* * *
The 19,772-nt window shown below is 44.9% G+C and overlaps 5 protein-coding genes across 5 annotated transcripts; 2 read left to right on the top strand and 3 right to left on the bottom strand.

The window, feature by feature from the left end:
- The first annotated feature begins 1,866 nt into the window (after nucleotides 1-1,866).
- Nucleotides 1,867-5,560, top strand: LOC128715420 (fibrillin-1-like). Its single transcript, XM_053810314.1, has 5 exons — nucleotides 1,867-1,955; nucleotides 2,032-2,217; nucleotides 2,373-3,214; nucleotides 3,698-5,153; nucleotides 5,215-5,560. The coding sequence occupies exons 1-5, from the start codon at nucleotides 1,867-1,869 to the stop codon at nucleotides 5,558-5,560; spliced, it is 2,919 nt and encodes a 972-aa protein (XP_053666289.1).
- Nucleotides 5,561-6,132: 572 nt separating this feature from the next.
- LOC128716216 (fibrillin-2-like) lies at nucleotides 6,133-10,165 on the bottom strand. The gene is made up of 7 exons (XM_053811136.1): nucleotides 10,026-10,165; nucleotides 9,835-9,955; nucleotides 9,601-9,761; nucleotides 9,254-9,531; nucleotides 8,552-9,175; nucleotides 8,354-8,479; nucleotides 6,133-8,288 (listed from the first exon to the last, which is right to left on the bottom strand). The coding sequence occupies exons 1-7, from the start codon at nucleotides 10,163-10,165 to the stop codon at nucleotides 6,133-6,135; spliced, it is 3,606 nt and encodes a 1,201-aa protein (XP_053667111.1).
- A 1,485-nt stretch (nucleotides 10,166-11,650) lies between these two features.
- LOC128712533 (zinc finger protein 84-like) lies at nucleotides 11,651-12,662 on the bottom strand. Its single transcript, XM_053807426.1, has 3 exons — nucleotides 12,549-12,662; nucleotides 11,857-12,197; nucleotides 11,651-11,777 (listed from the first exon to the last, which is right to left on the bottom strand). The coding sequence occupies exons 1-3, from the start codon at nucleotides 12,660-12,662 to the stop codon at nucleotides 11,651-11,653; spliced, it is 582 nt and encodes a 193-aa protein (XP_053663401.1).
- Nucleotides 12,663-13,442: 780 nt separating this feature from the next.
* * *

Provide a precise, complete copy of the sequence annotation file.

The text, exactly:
The 19,772-nt window shown below is 44.9% G+C and overlaps 5 protein-coding genes across 5 annotated transcripts; 2 read left to right on the top strand and 3 right to left on the bottom strand.

The window, feature by feature from the left end:
- The first annotated feature begins 1,866 nt into the window (after nucleotides 1-1,866).
- Nucleotides 1,867-5,560, top strand: LOC128715420 (fibrillin-1-like). Its single transcript, XM_053810314.1, has 5 exons — nucleotides 1,867-1,955; nucleotides 2,032-2,217; nucleotides 2,373-3,214; nucleotides 3,698-5,153; nucleotides 5,215-5,560. The coding sequence occupies exons 1-5, from the start codon at nucleotides 1,867-1,869 to the stop codon at nucleotides 5,558-5,560; spliced, it is 2,919 nt and encodes a 972-aa protein (XP_053666289.1).
- Nucleotides 5,561-6,132: 572 nt separating this feature from the next.
- LOC128716216 (fibrillin-2-like) lies at nucleotides 6,133-10,165 on the bottom strand. The gene is made up of 7 exons (XM_053811136.1): nucleotides 10,026-10,165; nucleotides 9,835-9,955; nucleotides 9,601-9,761; nucleotides 9,254-9,531; nucleotides 8,552-9,175; nucleotides 8,354-8,479; nucleotides 6,133-8,288 (listed from the first exon to the last, which is right to left on the bottom strand). The coding sequence occupies exons 1-7, from the start codon at nucleotides 10,163-10,165 to the stop codon at nucleotides 6,133-6,135; spliced, it is 3,606 nt and encodes a 1,201-aa protein (XP_053667111.1).
- A 1,485-nt stretch (nucleotides 10,166-11,650) lies between these two features.
- LOC128712533 (zinc finger protein 84-like) lies at nucleotides 11,651-12,662 on the bottom strand. Its single transcript, XM_053807426.1, has 3 exons — nucleotides 12,549-12,662; nucleotides 11,857-12,197; nucleotides 11,651-11,777 (listed from the first exon to the last, which is right to left on the bottom strand). The coding sequence occupies exons 1-3, from the start codon at nucleotides 12,660-12,662 to the stop codon at nucleotides 11,651-11,653; spliced, it is 582 nt and encodes a 193-aa protein (XP_053663401.1).
- Nucleotides 12,663-13,442: 780 nt separating this feature from the next.